Jimmy Lee Fautheree

From Wikipedia, the free encyclopedia
Jump to: navigation, search

Jimmy Lee Fautheree (April 11, 1934 - June 29, 2004) was an American rockabilly and country singer.

Born in Smackover, Arkansas, he began playing guitar at age 12, and was heavily influenced by Merle Travis. In 1946 his family moved to Dallas, where he played on KRLD's Big D Jamboree. By 1951 he was playing on the Louisiana Hayride; that year he signed to Capitol Records and released his first single, "I Keep the Blues All the Time", as Jimmy Lee. Capitol released seven further singles from Fautheree before dropping him in 1952. Despite never charting, the recordings have been cited as influential on later rockabilly artists, including James Burton.

Fautheree subsequently found work as a session musician for musicians such as Faron Young and Webb Pierce. Along with Johnny "Country" Mathis, he performed on Louisiana Hayride as Jimmy & Johnny, and released a charting single on Chess Records, 1954's "If You Don't, Somebody Else Will". Fautheree left Mathis to work with Wayne Walker, a partnership that lasted only four months but yielded a few recordings. Following this he began recording with his brother Lynn, again under the name Jimmy & Johnny; they signed to Decca Records, but by 1957 the pair had moved back to Dallas.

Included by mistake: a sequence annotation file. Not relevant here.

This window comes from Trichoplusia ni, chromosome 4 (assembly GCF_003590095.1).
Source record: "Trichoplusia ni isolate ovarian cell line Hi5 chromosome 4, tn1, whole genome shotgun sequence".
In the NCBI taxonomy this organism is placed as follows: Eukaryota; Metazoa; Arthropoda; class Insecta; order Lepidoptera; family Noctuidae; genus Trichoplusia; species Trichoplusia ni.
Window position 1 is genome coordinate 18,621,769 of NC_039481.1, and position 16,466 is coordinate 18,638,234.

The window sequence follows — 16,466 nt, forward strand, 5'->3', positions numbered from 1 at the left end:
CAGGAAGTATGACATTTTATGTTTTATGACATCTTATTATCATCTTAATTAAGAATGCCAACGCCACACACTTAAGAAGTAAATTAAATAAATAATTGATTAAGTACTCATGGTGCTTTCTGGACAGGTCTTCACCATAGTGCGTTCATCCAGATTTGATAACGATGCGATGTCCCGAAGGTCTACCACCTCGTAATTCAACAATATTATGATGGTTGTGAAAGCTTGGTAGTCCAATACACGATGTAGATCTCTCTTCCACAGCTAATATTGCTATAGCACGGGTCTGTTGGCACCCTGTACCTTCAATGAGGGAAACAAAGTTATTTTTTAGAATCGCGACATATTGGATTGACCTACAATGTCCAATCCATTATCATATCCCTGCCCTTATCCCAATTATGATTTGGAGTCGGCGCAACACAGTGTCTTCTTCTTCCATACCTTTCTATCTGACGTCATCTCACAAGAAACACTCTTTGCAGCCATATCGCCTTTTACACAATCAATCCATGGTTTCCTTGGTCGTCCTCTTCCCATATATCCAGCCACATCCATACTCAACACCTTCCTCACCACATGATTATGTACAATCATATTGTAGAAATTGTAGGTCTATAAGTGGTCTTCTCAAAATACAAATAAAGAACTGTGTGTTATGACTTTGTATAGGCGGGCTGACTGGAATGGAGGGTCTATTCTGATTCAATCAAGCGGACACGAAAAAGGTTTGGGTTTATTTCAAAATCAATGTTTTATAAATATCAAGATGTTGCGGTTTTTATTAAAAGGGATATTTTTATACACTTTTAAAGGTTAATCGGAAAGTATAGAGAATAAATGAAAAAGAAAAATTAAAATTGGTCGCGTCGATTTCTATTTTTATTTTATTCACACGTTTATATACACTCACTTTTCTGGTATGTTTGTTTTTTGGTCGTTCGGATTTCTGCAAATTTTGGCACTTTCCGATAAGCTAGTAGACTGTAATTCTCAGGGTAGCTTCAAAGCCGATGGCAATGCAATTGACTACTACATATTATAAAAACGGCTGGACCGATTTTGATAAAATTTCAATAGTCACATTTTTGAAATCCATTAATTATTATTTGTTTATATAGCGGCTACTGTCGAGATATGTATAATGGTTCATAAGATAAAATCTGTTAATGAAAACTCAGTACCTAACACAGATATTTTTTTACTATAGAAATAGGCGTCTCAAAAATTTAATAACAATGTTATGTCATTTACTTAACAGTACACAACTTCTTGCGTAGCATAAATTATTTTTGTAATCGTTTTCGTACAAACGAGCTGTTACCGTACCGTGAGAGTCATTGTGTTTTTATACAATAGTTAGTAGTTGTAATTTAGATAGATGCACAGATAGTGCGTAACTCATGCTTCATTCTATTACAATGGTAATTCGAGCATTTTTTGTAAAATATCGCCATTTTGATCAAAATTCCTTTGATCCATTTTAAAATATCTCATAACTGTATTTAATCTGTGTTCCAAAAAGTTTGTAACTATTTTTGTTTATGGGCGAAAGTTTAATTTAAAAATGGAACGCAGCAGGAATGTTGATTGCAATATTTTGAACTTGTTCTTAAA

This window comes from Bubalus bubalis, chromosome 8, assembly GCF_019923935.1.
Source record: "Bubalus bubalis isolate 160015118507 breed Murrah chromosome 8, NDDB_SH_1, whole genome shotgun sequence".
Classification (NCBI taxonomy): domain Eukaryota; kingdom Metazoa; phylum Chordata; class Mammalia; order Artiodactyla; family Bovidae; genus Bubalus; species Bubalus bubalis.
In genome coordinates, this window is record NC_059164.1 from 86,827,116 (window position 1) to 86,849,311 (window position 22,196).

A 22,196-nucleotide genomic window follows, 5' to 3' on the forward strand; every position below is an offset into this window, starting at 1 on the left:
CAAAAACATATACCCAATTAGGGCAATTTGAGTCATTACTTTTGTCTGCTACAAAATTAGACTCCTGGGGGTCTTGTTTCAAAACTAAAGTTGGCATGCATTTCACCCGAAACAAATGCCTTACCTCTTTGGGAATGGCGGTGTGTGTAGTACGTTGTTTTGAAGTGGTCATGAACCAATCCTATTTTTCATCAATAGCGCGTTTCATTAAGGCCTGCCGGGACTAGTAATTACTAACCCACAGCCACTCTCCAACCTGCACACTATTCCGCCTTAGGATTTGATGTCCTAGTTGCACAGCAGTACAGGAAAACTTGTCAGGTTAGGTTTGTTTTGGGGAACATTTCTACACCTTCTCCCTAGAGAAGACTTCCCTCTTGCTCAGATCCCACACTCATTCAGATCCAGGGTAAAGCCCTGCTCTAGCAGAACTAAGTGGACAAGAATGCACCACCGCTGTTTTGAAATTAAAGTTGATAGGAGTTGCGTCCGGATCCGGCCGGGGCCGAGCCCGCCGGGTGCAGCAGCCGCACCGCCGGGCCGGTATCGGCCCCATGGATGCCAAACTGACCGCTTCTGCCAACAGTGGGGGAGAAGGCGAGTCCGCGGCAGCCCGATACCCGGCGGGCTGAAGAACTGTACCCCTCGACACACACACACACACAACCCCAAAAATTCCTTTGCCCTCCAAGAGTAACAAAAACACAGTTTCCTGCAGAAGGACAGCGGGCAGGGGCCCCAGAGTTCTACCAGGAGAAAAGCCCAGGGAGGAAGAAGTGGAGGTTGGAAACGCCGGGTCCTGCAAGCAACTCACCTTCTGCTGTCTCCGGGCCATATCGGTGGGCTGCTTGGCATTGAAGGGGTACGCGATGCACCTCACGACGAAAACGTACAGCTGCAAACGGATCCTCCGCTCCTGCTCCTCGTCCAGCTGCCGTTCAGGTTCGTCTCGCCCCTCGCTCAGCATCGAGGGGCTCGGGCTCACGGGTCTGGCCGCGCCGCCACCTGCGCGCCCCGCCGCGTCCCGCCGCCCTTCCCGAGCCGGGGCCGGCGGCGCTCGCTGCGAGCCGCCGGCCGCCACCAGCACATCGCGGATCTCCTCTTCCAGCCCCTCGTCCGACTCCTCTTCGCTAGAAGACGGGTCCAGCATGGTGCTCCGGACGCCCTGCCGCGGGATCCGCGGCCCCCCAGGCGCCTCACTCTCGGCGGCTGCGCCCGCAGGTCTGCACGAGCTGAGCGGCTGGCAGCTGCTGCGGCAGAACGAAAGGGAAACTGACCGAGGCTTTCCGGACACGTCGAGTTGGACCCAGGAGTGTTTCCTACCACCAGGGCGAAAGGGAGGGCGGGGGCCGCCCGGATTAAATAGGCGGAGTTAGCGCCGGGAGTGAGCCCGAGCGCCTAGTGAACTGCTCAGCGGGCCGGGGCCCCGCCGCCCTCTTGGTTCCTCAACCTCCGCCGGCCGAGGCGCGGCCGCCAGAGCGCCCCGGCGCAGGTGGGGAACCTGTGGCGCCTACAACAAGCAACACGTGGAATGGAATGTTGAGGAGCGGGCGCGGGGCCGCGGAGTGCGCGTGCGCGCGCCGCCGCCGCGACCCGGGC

Fautheree went back to solo recording, recording in New Orleans in 1958 at J&M Studio. He recorded briefly with Mathis again between 1958 and 1959. Some self-released material and a single on Paula Records brought him into 1960, and throughout the next decade Fautheree worked increasingly in the genre of gospel music.

By the 1970s Fautheree had left the business, working in asbestos removal. In 1995, he returned to music with Mathis, recording a new single, "It Won't Be Much Longer", together. He played both in the U.S. and abroad in the 2000s, and released a full-length album with Deke Dickerson entitled I Found the Doorknob. Shortly after the album was complete he died of cancer in Dallas on June 29, 2004.

His mother's name was Lodema Hammonds, the daughter of Mack Hammonds of Maud, Texas, who was a descendent of Phillip Hamman, the Savior of the Greenbrier.

Discography[edit]

Year Title Record label
1951 Love Is Hard To Understand / I Keep the Blues All The Time Capitol Records
1951 Go Ahead and Go / Knocking On Your Front Door Capitol Records
1951 Lips That Kiss So Sweetly / I’ve Got A Broken Heart Capitol Records
1952 Suspense / Warm Warm Kisses Capitol Records
1952 I’m Diggin’ A Hole To Bury My Heart / Kisses By Mail Capitol Records
1952 Blowin’ And Goin’ / Mistakes Capitol Records
1953 How About A Date / Cryin’ Won’t Change My Mind Capitol Records
1955 Lips That Kiss So Sweetly / Love Me (with Wayne Walker) Chess Records
1958 Teenage Wedding / Baby It’s Love (as Johnny Angel) Vin Records
1966 Git / Can’t Find The Doorknob Paula Records
1966 Keep Me In Mind / Belle Of Monterrey Paula Records
1974 Project X-9 (Instr.) / I’m The Laziest Man In The World Lodema Records
197? If You Want To Be Saved / Fellowship With Jesus Lodema Records
197? I Just Can’t Keep On / One Day Smiling Lodema Records
unknown This Ole House / Heaven Is Only Knee High Little Richie Records
1963 EP
  • Nobody Knows Where You Go
  • Please Talk To My Heart
  • Taffy Town
  • Goin’ Steady
Towne House Records

References[edit]